I didn’t realise going into Exquisite Captive that it was set in LA; I must have missed the reference to Malek’s “Hollywood lifestyle” on the back cover and got the impression it was historical fantasy. Instead, we get urban fantasy, but with a twist; rather than the protagonist fighting off magical invaders to her mundane city, the protagonist is the mundane invader, albeit against her will. For Nalia is a jinni, enslaved and sold to Malek, a wealthy businessman. She is compelled to obey his every instruction and to grant him three magical wishes. Upon granting the third she will be free, and so he is determined never to make his third wish.
Although the novel is set wholly on Earth, the worldbuilding of Arjinna is richly imagined, and I hope to see more of it later in the series. There are five castes in jinni society, differentiated by their eye colour and the element whose magic they can harness. Four castes each use one element, while the fifth, the all-female Ghan Aisouri, are the most powerful, able to use all four elements. This led to the Ghan Aisouri taking control and ruling over the other jinni for centuries before a bloody coup less than three years before the novel begins. The after-effects of this are still being felt, as the new leaders are really no better than the Ghan Aisouri, and the same rebel groups who aided their rebellion now work against them.
As you can imagine, there’s a lot of backstory. How did Nalia get from being a Ghan Aisouri soldier to a human’s slave? Some of this is handled very well, in flashbacks and dreams that give us glimpses of Nalia’s past. These are tense, emotional scenes, underscoring Nalia’s love for her younger brother, her guilt over the inadvertent role she played in the massacre of the Ghan Aisouri, her uncertainty over her prescribed future as a soldier. They show us what has made Nalia the woman she is today: the last surviving member of the Ghan Aisouri and, therefore, the rightful empress of Arjinna, who is driven to escape her master, not for her own sake, but to save her brother from the work camp he was thrown into after the coup.
The more general backstory, however, sometimes came across as a bit of an infodump. I didn’t really mind it, because I had already been drawn into the story and the world and I wanted to know more about Arjinna and its history, but it is very much told rather than shown and doesn’t pack the same emotional punch as Nalia’s own flashbacks.
It’s a relatively small flaw, however, in what’s otherwise an incredible book. Nalia is a well-written character who, in spite of her guilt, in spite of her slavery, retains her sense of self and a certain degree of snark. When Malek commands her to grant wishes for his clients, one of them comments that Malek has warned him of her “feisty” personality and he shouldn’t take it personally. Her response? “No. You should definitely take it personally.” (p. 10).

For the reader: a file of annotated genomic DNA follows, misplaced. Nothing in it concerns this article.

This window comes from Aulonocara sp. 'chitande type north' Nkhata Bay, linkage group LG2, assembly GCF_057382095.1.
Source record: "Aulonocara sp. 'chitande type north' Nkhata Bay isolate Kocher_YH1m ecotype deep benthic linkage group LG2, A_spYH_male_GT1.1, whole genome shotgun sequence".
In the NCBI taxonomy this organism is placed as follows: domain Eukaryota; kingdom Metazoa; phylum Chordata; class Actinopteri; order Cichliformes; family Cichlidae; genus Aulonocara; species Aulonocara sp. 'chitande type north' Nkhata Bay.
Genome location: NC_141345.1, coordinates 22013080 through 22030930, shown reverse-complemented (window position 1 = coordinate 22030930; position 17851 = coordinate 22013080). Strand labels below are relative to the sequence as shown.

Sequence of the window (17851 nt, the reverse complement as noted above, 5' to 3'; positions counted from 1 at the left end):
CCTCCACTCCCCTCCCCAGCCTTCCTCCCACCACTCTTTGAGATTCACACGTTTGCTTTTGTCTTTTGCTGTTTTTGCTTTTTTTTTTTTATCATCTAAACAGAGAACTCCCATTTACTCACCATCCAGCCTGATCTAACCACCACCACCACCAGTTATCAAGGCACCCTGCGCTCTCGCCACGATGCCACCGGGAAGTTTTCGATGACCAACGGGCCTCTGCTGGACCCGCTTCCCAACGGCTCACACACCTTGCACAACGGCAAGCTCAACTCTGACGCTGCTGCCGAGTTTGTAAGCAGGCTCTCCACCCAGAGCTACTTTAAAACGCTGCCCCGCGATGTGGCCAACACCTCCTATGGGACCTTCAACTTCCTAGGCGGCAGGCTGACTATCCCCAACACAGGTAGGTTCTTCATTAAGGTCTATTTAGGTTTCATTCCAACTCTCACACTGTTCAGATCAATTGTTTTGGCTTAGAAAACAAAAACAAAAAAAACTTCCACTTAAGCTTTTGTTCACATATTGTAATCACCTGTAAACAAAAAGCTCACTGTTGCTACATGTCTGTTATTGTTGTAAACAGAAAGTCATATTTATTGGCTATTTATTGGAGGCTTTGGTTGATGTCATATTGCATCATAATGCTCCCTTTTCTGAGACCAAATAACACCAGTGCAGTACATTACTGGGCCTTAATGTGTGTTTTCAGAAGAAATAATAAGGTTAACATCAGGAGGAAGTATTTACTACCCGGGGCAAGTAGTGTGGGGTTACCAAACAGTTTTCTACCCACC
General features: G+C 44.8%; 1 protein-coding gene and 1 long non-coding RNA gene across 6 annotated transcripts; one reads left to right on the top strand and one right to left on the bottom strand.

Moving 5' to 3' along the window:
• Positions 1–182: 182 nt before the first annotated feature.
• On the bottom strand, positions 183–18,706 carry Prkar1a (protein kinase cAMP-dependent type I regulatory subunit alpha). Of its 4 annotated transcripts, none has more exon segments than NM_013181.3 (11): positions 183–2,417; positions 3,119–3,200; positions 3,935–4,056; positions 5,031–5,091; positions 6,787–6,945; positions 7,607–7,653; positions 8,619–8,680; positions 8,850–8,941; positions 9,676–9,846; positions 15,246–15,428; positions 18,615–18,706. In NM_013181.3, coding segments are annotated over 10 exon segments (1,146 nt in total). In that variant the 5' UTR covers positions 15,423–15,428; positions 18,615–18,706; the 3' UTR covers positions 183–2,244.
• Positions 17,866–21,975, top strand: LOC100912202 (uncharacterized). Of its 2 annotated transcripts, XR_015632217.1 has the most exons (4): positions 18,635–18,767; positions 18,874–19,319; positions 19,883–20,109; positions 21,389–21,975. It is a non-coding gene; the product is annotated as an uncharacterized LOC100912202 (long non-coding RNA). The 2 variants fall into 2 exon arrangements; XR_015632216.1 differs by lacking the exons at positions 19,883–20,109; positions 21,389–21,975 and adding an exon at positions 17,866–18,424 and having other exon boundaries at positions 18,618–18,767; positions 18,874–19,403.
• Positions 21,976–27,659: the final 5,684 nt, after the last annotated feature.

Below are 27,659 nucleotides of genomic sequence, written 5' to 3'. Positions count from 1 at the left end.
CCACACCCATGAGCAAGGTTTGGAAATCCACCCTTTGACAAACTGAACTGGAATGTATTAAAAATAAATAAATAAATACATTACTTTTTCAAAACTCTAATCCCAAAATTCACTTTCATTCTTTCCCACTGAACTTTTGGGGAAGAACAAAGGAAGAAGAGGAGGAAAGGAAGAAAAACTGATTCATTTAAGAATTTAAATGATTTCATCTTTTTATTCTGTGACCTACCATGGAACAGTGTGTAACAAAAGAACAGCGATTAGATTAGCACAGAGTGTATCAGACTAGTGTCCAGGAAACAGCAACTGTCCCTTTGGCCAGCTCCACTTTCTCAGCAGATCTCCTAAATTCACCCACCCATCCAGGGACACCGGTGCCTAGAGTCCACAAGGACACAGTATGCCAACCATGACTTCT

At times I wished there were no little brother, that she was trying to escape for her own sake, but I think that’s part of the self-loathing she learns to overcome. As the novel progresses, although she is still bent on saving her brother (who wouldn’t be?), she also begins to see freedom as something she might deserve. She begins to understand that showing compassion to a prisoner is never the wrong choice, and that prisoner’s actions afterwards are not her fault. And she learns what it means to be an empress; not, as she had grown up believing, ruling over others, but putting herself at risk to protect them.
I particularly liked the handling of Malek and Nalia’s relationship. For the first two years of Nalia’s enslavement, Malek was, quite simply, evil. By the start of the novel, however, he has developed feelings for Nalia and starts to treat her with kindness and affection. She first responds in kind purely as an act, to take advantage of his feelings to gain her freedom, but finds herself welcoming his attentions. This is, to put it bluntly, creepy as hell, and at times it made me uncomfortable because I couldn’t see where the book was headed. Eventually, however, Nalia realises that she only appreciated Malek’s new behaviour towards her because she was so starved for affection and connection that she would take anything, and if he really had even one shred of love for her he would have freed her. Even so, Nalia sees Malek’s personality in a more nuanced light by the end of the novel than at the beginning; without giving away any spoilers, it seems that, in other circumstances, he might have been someone who could truly love Nalia. This is, I think, more a testament to her innate compassion and desire to see the good in others than it is to his own personality, though. And that is one of the reasons I so adore Nalia; she has been brought up to believe compassion is a weakness, and has spent the past three years of her life in a living hell, yet ultimately it is her greatest strength. It is, I believe, what will ultimately give her the opportunity to save her people from the cycle of oppression and slavery.
While Nalia’s driving goal is to escape Malek and save her brother, she is helped along the way by Raif, a revolutionary who loathes her and all that she stands for but who sees her potential to help him and is willing to trade with her for her freedom, and stalked by a murderer on the orders of the new rulers in Arjinna, determined to wipe out the very last of the Ghan Aisouri. It comes together as the story of a young woman’s fight for freedom, not only from her master but from the brutal caste warfare destroying her homeland.
Nicola is an English Lit graduate with a passion for YA fantasy and books by and about women, neither of which she got nearly enough of during her degree. Her favourite things are books, cats and tea, preferably all at once. You can follow her on her blog and on Twitter.